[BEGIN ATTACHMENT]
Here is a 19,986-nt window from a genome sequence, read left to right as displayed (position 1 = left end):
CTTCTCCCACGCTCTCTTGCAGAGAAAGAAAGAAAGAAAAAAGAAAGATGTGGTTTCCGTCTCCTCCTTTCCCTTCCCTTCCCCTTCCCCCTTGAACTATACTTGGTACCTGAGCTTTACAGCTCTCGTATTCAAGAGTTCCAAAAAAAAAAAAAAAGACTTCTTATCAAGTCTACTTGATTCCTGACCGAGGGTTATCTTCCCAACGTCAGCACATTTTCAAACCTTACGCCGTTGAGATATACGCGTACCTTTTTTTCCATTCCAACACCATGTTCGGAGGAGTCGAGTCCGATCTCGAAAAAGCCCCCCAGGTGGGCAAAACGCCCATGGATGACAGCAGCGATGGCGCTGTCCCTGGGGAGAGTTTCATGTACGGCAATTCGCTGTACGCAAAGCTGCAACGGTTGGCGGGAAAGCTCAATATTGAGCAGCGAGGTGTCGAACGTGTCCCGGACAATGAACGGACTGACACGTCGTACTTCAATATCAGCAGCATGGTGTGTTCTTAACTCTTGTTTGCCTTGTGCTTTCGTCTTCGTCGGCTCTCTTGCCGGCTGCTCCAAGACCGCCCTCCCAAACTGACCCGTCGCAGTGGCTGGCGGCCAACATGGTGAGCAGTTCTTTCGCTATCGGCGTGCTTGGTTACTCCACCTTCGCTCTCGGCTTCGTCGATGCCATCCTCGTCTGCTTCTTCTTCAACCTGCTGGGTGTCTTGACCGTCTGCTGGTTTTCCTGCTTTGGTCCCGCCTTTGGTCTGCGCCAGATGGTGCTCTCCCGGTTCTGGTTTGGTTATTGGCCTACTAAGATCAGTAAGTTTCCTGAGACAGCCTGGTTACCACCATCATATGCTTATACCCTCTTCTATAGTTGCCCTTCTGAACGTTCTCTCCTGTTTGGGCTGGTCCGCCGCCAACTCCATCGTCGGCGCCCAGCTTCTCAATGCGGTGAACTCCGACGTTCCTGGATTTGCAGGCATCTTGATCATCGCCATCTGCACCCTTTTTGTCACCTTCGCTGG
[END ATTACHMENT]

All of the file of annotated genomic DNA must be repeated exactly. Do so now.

Here is a 19,986-nt window from a genome sequence, read left to right as displayed (position 1 = left end):
CTTCTCCCACGCTCTCTTGCAGAGAAAGAAAGAAAGAAAAAAGAAAGATGTGGTTTCCGTCTCCTCCTTTCCCTTCCCTTCCCCTTCCCCCTTGAACTATACTTGGTACCTGAGCTTTACAGCTCTCGTATTCAAGAGTTCCAAAAAAAAAAAAAAAGACTTCTTATCAAGTCTACTTGATTCCTGACCGAGGGTTATCTTCCCAACGTCAGCACATTTTCAAACCTTACGCCGTTGAGATATACGCGTACCTTTTTTTCCATTCCAACACCATGTTCGGAGGAGTCGAGTCCGATCTCGAAAAAGCCCCCCAGGTGGGCAAAACGCCCATGGATGACAGCAGCGATGGCGCTGTCCCTGGGGAGAGTTTCATGTACGGCAATTCGCTGTACGCAAAGCTGCAACGGTTGGCGGGAAAGCTCAATATTGAGCAGCGAGGTGTCGAACGTGTCCCGGACAATGAACGGACTGACACGTCGTACTTCAATATCAGCAGCATGGTGTGTTCTTAACTCTTGTTTGCCTTGTGCTTTCGTCTTCGTCGGCTCTCTTGCCGGCTGCTCCAAGACCGCCCTCCCAAACTGACCCGTCGCAGTGGCTGGCGGCCAACATGGTGAGCAGTTCTTTCGCTATCGGCGTGCTTGGTTACTCCACCTTCGCTCTCGGCTTCGTCGATGCCATCCTCGTCTGCTTCTTCTTCAACCTGCTGGGTGTCTTGACCGTCTGCTGGTTTTCCTGCTTTGGTCCCGCCTTTGGTCTGCGCCAGATGGTGCTCTCCCGGTTCTGGTTTGGTTATTGGCCTACTAAGATCAGTAAGTTTCCTGAGACAGCCTGGTTACCACCATCATATGCTTATACCCTCTTCTATAGTTGCCCTTCTGAACGTTCTCTCCTGTTTGGGCTGGTCCGCCGCCAACTCCATCGTCGGCGCCCAGCTTCTCAATGCGGTGAACTCCGACGTTCCTGGATTTGCAGGCATCTTGATCATCGCCATCTGCACCCTTTTTGTCACCTTCGCTGG